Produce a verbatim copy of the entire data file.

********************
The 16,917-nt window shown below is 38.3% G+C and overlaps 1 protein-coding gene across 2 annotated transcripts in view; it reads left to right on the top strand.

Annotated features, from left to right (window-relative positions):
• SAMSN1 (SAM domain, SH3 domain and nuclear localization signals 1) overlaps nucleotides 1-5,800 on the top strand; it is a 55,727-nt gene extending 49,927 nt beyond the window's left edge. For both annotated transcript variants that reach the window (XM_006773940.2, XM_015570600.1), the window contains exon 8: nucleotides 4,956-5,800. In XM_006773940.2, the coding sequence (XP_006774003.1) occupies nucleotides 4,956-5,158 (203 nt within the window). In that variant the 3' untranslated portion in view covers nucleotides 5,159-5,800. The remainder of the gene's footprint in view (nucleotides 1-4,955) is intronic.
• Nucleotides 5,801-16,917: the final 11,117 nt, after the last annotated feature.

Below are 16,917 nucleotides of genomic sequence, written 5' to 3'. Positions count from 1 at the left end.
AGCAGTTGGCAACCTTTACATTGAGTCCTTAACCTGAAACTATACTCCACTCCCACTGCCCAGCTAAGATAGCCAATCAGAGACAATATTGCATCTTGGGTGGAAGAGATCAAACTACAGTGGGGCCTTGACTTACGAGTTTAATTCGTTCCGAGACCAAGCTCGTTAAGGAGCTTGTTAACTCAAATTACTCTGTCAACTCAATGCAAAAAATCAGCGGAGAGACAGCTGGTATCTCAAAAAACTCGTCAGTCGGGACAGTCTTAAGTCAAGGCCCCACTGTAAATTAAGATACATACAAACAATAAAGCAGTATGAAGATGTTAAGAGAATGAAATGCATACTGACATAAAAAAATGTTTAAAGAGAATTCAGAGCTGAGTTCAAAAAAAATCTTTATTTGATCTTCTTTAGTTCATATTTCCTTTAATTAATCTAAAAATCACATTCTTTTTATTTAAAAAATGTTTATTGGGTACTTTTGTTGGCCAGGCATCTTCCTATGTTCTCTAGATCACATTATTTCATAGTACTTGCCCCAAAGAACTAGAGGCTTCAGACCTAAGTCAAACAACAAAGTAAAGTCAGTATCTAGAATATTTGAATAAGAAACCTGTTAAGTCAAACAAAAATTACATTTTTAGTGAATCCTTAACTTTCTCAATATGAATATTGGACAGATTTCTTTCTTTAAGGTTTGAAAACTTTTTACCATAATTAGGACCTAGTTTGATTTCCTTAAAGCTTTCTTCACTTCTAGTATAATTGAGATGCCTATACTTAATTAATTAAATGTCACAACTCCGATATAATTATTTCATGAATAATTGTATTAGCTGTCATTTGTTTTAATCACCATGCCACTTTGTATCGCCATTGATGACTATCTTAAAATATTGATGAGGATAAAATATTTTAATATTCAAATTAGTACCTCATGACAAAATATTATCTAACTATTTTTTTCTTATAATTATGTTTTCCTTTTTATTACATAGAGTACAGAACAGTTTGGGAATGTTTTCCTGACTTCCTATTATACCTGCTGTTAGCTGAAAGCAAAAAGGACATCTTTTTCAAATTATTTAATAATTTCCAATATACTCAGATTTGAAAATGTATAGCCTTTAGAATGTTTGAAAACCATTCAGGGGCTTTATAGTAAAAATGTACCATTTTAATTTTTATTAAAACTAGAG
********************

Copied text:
The 16,917-nt window shown below is 38.3% G+C and overlaps 1 protein-coding gene across 2 annotated transcripts in view; it reads left to right on the top strand.

Annotated features, from left to right (window-relative positions):
• SAMSN1 (SAM domain, SH3 domain and nuclear localization signals 1) overlaps nucleotides 1-5,800 on the top strand; it is a 55,727-nt gene extending 49,927 nt beyond the window's left edge. For both annotated transcript variants that reach the window (XM_006773940.2, XM_015570600.1), the window contains exon 8: nucleotides 4,956-5,800. In XM_006773940.2, the coding sequence (XP_006774003.1) occupies nucleotides 4,956-5,158 (203 nt within the window). In that variant the 3' untranslated portion in view covers nucleotides 5,159-5,800. The remainder of the gene's footprint in view (nucleotides 1-4,955) is intronic.
• Nucleotides 5,801-16,917: the final 11,117 nt, after the last annotated feature.

Below are 16,917 nucleotides of genomic sequence, written 5' to 3'. Positions count from 1 at the left end.
AGCAGTTGGCAACCTTTACATTGAGTCCTTAACCTGAAACTATACTCCACTCCCACTGCCCAGCTAAGATAGCCAATCAGAGACAATATTGCATCTTGGGTGGAAGAGATCAAACTACAGTGGGGCCTTGACTTACGAGTTTAATTCGTTCCGAGACCAAGCTCGTTAAGGAGCTTGTTAACTCAAATTACTCTGTCAACTCAATGCAAAAAATCAGCGGAGAGACAGCTGGTATCTCAAAAAACTCGTCAGTCGGGACAGTCTTAAGTCAAGGCCCCACTGTAAATTAAGATACATACAAACAATAAAGCAGTATGAAGATGTTAAGAGAATGAAATGCATACTGACATAAAAAAATGTTTAAAGAGAATTCAGAGCTGAGTTCAAAAAAAATCTTTATTTGATCTTCTTTAGTTCATATTTCCTTTAATTAATCTAAAAATCACATTCTTTTTATTTAAAAAATGTTTATTGGGTACTTTTGTTGGCCAGGCATCTTCCTATGTTCTCTAGATCACATTATTTCATAGTACTTGCCCCAAAGAACTAGAGGCTTCAGACCTAAGTCAAACAACAAAGTAAAGTCAGTATCTAGAATATTTGAATAAGAAACCTGTTAAGTCAAACAAAAATTACATTTTTAGTGAATCCTTAACTTTCTCAATATGAATATTGGACAGATTTCTTTCTTTAAGGTTTGAAAACTTTTTACCATAATTAGGACCTAGTTTGATTTCCTTAAAGCTTTCTTCACTTCTAGTATAATTGAGATGCCTATACTTAATTAATTAAATGTCACAACTCCGATATAATTATTTCATGAATAATTGTATTAGCTGTCATTTGTTTTAATCACCATGCCACTTTGTATCGCCATTGATGACTATCTTAAAATATTGATGAGGATAAAATATTTTAATATTCAAATTAGTACCTCATGACAAAATATTATCTAACTATTTTTTTCTTATAATTATGTTTTCCTTTTTATTACATAGAGTACAGAACAGTTTGGGAATGTTTTCCTGACTTCCTATTATACCTGCTGTTAGCTGAAAGCAAAAAGGACATCTTTTTCAAATTATTTAATAATTTCCAATATACTCAGATTTGAAAATGTATAGCCTTTAGAATGTTTGAAAACCATTCAGGGGCTTTATAGTAAAAATGTACCATTTTAATTTTTATTAAAACTAGAG